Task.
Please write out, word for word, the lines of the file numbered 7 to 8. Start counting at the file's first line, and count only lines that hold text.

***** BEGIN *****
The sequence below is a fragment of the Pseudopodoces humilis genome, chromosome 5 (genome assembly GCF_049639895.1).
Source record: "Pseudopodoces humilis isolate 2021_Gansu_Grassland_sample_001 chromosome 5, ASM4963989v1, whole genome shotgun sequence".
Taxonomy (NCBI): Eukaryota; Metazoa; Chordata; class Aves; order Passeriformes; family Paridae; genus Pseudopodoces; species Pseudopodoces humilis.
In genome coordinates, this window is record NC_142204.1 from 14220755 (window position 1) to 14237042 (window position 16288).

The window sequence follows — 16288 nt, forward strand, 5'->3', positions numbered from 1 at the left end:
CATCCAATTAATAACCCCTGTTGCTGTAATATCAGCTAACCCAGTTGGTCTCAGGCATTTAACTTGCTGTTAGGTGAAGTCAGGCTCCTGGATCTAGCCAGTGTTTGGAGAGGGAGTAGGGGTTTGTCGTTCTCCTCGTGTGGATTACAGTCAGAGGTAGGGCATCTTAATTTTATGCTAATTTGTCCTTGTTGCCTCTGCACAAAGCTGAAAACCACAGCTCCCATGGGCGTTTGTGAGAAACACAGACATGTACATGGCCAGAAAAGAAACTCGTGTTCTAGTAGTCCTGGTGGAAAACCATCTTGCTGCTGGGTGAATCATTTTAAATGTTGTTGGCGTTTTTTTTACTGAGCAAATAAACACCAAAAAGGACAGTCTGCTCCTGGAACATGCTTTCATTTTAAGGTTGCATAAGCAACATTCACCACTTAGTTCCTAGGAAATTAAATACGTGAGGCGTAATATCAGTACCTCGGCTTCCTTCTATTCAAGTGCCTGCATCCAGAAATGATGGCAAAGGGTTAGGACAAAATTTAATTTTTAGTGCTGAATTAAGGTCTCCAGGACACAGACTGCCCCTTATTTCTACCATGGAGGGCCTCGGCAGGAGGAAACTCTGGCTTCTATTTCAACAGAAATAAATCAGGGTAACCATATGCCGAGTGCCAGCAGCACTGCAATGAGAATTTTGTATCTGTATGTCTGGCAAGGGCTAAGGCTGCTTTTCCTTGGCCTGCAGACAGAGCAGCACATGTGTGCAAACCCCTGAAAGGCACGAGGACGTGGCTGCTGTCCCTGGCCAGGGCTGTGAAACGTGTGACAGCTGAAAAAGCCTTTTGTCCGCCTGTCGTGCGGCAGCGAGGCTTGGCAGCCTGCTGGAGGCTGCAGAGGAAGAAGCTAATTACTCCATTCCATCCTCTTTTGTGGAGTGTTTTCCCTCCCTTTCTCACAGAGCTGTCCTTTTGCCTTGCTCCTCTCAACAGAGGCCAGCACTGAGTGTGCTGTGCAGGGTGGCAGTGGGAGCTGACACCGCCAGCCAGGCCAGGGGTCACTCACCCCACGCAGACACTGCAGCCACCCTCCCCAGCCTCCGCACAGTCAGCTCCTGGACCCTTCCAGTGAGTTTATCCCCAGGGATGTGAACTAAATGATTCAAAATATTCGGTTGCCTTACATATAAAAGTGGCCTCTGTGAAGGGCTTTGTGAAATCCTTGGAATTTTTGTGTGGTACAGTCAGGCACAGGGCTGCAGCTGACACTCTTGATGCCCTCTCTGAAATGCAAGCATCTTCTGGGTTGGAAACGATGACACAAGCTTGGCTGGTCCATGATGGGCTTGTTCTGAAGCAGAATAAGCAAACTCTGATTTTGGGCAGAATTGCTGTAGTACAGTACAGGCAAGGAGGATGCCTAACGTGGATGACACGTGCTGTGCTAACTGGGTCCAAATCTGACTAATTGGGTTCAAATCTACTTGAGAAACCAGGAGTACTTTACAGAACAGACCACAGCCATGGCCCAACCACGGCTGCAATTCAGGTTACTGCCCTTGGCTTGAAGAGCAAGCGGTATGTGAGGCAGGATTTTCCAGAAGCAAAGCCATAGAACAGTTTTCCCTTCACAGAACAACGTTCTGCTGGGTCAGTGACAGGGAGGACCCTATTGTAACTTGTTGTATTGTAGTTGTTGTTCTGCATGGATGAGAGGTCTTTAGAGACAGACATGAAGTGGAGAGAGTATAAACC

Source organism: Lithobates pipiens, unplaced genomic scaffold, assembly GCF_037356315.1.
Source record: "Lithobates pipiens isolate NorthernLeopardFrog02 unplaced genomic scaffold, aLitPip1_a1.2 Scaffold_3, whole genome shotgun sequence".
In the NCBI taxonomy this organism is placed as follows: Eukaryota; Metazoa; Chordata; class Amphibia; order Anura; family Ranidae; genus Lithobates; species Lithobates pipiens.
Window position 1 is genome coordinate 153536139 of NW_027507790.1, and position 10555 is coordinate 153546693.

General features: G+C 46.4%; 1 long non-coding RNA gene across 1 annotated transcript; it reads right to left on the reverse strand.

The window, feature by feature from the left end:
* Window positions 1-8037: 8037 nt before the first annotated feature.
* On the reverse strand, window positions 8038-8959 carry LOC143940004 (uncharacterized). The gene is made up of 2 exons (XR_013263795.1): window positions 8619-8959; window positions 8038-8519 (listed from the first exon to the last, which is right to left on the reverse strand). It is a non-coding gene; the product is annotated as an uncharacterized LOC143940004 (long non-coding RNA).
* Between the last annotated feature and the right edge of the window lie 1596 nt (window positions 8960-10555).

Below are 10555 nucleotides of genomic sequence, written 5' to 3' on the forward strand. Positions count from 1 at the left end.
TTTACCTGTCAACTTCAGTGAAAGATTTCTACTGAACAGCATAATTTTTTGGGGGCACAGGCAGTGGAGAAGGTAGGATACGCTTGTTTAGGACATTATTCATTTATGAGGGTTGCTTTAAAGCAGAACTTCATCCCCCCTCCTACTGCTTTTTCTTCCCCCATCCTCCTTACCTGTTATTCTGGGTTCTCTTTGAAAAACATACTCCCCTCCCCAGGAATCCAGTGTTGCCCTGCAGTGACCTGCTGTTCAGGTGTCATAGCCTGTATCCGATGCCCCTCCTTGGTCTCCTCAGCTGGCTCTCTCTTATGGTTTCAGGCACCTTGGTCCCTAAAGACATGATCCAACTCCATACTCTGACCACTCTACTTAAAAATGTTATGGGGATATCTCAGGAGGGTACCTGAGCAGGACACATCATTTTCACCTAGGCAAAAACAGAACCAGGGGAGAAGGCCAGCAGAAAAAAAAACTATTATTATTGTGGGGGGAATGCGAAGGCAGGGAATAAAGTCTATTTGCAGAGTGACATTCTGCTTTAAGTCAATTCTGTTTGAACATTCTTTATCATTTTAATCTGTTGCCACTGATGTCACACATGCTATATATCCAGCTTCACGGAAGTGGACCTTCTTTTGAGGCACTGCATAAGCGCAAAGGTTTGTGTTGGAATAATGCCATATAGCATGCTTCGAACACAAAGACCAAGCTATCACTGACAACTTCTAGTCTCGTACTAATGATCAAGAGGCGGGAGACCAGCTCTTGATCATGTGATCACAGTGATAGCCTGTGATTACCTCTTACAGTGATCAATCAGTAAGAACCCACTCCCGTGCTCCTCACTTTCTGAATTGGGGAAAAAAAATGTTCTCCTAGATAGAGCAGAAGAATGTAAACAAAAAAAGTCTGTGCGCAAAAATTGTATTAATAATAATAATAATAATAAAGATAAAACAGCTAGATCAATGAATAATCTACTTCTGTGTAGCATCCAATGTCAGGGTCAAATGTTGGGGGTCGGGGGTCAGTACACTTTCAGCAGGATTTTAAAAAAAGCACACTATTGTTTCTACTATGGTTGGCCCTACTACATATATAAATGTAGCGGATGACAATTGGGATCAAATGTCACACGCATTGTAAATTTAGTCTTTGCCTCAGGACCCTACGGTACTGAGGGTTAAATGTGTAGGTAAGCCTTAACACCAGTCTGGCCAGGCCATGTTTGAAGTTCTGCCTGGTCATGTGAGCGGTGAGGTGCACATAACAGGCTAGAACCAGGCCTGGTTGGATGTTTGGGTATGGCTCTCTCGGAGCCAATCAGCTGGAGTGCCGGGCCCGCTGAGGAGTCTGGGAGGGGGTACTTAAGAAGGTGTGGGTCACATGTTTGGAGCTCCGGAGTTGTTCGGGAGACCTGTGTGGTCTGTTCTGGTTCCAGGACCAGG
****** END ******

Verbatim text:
Source organism: Lithobates pipiens, unplaced genomic scaffold, assembly GCF_037356315.1.
Source record: "Lithobates pipiens isolate NorthernLeopardFrog02 unplaced genomic scaffold, aLitPip1_a1.2 Scaffold_3, whole genome shotgun sequence".